Electricity System Change: flexibility and costs

9:00 AM - 5:00 PM, 10 January 2018
University of Strathclyde , Technology and Innovation Centre, 99 George Street, Glasgow,G1 1RD, United Kingdom

The electricity system’s technology has already changed substantially and that change is accelerating. Are the engineering of the system and the associated commercial and regulatory mechanisms keeping pace to ensure reliable future operation at a manageable cost?

A number of recent initiatives address aspects of this question. Among them are UKERC’s review of costs of intermittency, National Grid’s consultation on system needs and products, recent BEIS statements on the future energy system and Ofgem working papers on network access and charging. These all sit alongside interest in what a Distribution System Operator might be like, the Cost of Energy Review by Dieter Helm, and ongoing debate in Scotland about security of supply.

Places are limited so please visit the University of Strathclyde website to register and book your ticket. Registration includes lunch and refreshments, and costs £15 or £7.50 for students.

This event is supported by the UK Energy Research Centre, the University of Strathclyde and the UK and Republic of Ireland chapter of the IEEE Power and Energy Society.


09:00 – 09:30


09:30 – 09:45

 Welcome and introduction

 Keith Bell, Professor, University of       Strathclyde

09:45 – 10:05

 Keynote: Upgrading our energy   system

 OFGEM (to be confirmed)

Theme 1: Managing changes to the system’s characteristics

10:05 – 10:25

 Review of costs of intermittency

 Rob Gross, Senior Lecturer, Imperial College   London,

 Phil Heptonstall, Research Fellow Imperial   College London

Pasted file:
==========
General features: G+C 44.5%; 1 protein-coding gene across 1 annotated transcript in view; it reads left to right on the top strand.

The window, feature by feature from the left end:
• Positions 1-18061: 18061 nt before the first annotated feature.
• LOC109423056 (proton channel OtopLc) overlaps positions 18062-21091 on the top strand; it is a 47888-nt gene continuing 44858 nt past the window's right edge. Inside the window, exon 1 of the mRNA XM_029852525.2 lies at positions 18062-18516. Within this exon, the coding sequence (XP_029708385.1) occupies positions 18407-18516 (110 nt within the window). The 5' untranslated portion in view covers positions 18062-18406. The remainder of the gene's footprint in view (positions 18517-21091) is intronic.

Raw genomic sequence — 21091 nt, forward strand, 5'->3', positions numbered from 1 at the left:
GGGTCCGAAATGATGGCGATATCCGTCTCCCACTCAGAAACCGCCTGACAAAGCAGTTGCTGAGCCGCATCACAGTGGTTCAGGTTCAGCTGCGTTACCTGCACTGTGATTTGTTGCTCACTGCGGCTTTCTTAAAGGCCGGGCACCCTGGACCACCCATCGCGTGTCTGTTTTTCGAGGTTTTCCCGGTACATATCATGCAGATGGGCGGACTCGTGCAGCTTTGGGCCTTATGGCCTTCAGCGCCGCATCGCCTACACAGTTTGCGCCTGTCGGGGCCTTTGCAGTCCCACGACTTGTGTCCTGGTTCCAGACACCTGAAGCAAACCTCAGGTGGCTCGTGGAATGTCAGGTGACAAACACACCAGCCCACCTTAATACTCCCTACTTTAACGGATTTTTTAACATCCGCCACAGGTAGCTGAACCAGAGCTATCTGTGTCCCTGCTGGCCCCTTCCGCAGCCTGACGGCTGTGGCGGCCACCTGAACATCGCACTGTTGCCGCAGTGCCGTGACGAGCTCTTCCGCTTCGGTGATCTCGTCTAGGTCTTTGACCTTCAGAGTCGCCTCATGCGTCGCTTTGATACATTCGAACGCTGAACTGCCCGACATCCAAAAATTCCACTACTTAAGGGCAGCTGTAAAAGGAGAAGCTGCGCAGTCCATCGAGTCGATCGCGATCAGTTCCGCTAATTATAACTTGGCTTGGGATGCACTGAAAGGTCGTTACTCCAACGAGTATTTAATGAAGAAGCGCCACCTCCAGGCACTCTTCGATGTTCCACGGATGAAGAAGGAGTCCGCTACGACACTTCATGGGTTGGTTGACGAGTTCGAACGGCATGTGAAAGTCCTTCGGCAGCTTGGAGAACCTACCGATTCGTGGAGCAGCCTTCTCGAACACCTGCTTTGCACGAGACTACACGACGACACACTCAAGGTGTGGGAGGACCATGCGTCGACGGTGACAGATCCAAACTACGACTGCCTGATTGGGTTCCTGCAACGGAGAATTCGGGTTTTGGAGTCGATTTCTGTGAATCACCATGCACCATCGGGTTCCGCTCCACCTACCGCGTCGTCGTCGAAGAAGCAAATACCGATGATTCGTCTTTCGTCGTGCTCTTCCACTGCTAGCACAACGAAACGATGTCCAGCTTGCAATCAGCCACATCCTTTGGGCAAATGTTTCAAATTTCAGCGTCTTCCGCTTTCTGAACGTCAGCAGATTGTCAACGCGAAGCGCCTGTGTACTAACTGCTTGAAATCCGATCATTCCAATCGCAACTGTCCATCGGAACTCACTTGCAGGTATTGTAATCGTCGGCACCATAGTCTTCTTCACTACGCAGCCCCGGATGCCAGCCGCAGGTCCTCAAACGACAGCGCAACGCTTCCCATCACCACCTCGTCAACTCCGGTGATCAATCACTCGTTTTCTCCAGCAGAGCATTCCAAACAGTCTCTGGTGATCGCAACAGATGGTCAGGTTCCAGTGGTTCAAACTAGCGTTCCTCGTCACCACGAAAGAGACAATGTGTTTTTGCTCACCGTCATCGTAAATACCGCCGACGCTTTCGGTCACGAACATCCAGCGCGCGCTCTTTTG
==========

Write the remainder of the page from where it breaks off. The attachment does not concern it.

10:25 – 10:40

 System needs and product strategy

 Patrick Cassels, Senior Operability Strategy Analyst, National Grid

10:40 – 11:10

 Coffee break

11:10 – 11:25

 Balancing services: an aggregator’s   perspective

 Alastair Martin, Founder and Chief Strategy   Officer, Flexitricity

11:25 – 11:40

 Assessing the impact of reduced inertia

 Marcel Nedd, University of Strathclyde

11:40 – 12:00


 Phil Heptonstall, Rob Gross, Oatrick Cassels,   Alastair Martin

12:00 – 13:00


Theme 2: Engaging distributed energy resources

13:00 – 13:15

 Impacts of DER on Network Businesses:  Flexibility and Whole System Planning

 Jim McOmish, Head of Distribution Network,   SP Energy Networks

13:15 – 13:30

 Towards a DSO – The Open networks   project

 Stewart Reid, Head of DSO and innovation,   SSEN

13:30 – 13:45

 DSO and managing the transmission-   distribution interface: SmartNet

 Ivana Kockar, Reader, University of   Strathclyde

13:45 – 14:00

 How network charges can support (or not) the needs of a flexible electricity system

 Simon Gill, Scottish Government

14:00 – 14:20


 Jim McOmish, Stewart Reid, Ivana Kockar,   Simon Gill

14:20 – 14:50

 Coffee break

Theme 3: System resilience

14:50 – 15:05

 Future system operability

 Graham Stein, National Grid

15:05 – 15:20

 A generator’s perspective of the risk to   system resilience

 Damian Jackman, Grid and Regulatory   Performance Manager, SSE

15:20 – 15:35

 Offshore wind black start provision

 Ian Talbot, Frazer Nash

15:35 – 15:50

 System stability and Virtual   Synchronous Machines

 Andrew Roscoe, Senior Lecturer, University   of Strathclyde

15:50 – 16:10


 Graham Stein, Ian Talbot, Damian Jackman,   Andrew Roscoe

Reflections and next steps

16:10 – 17:10

 Panel discussion

 Peter Bingham, Chief Engineer, OFGEM

 Scott Mathieson, Network Planning &   Regulation Director, SP Energy Networks​​​​​​​

 Keith Bell, Professor, University of   Strathclyde

 Hannah Smith, Senior Policy Manager,   Scottish Renewables

17:10 – 18:30

Close and drinks reception